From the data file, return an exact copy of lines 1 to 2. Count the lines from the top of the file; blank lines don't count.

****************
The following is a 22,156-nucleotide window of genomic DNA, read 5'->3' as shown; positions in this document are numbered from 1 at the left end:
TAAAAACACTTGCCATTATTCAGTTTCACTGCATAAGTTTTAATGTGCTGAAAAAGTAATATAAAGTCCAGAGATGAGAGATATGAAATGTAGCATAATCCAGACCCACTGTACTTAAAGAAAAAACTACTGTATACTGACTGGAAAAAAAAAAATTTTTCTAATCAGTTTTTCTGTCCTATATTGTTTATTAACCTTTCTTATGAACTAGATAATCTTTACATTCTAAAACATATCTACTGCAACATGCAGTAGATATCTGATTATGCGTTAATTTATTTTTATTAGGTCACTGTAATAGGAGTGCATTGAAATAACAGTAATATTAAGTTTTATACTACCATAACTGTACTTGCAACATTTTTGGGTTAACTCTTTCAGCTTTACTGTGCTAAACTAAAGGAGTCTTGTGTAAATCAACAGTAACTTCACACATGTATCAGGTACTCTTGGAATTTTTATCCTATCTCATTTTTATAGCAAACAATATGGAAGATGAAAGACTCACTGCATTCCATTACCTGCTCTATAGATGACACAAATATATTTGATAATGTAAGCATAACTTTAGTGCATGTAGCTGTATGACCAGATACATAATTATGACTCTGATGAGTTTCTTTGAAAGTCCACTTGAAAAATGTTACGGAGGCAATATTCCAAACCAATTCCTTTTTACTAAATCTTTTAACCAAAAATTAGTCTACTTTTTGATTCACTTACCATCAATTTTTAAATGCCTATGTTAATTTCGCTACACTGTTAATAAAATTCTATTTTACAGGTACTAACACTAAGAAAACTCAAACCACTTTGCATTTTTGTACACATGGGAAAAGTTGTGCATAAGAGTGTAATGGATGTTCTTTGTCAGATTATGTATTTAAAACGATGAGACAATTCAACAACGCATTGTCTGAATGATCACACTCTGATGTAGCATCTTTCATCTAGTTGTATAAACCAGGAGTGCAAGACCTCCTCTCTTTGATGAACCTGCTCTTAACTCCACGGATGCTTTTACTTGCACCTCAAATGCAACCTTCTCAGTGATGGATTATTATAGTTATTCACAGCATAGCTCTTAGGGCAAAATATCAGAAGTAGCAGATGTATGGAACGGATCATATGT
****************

The following is a 22,156-nucleotide window of genomic DNA, read 5'->3' as shown; positions in this document are numbered from 1 at the left end:
TAAAAACACTTGCCATTATTCAGTTTCACTGCATAAGTTTTAATGTGCTGAAAAAGTAATATAAAGTCCAGAGATGAGAGATATGAAATGTAGCATAATCCAGACCCACTGTACTTAAAGAAAAAACTACTGTATACTGACTGGAAAAAAAAAAATTTTTCTAATCAGTTTTTCTGTCCTATATTGTTTATTAACCTTTCTTATGAACTAGATAATCTTTACATTCTAAAACATATCTACTGCAACATGCAGTAGATATCTGATTATGCGTTAATTTATTTTTATTAGGTCACTGTAATAGGAGTGCATTGAAATAACAGTAATATTAAGTTTTATACTACCATAACTGTACTTGCAACATTTTTGGGTTAACTCTTTCAGCTTTACTGTGCTAAACTAAAGGAGTCTTGTGTAAATCAACAGTAACTTCACACATGTATCAGGTACTCTTGGAATTTTTATCCTATCTCATTTTTATAGCAAACAATATGGAAGATGAAAGACTCACTGCATTCCATTACCTGCTCTATAGATGACACAAATATATTTGATAATGTAAGCATAACTTTAGTGCATGTAGCTGTATGACCAGATACATAATTATGACTCTGATGAGTTTCTTTGAAAGTCCACTTGAAAAATGTTACGGAGGCAATATTCCAAACCAATTCCTTTTTACTAAATCTTTTAACCAAAAATTAGTCTACTTTTTGATTCACTTACCATCAATTTTTAAATGCCTATGTTAATTTCGCTACACTGTTAATAAAATTCTATTTTACAGGTACTAACACTAAGAAAACTCAAACCACTTTGCATTTTTGTACACATGGGAAAAGTTGTGCATAAGAGTGTAATGGATGTTCTTTGTCAGATTATGTATTTAAAACGATGAGACAATTCAACAACGCATTGTCTGAATGATCACACTCTGATGTAGCATCTTTCATCTAGTTGTATAAACCAGGAGTGCAAGACCTCCTCTCTTTGATGAACCTGCTCTTAACTCCACGGATGCTTTTACTTGCACCTCAAATGCAACCTTCTCAGTGATGGATTATTATAGTTATTCACAGCATAGCTCTTAGGGCAAAATATCAGAAGTAGCAGATGTATGGAACGGATCATATGT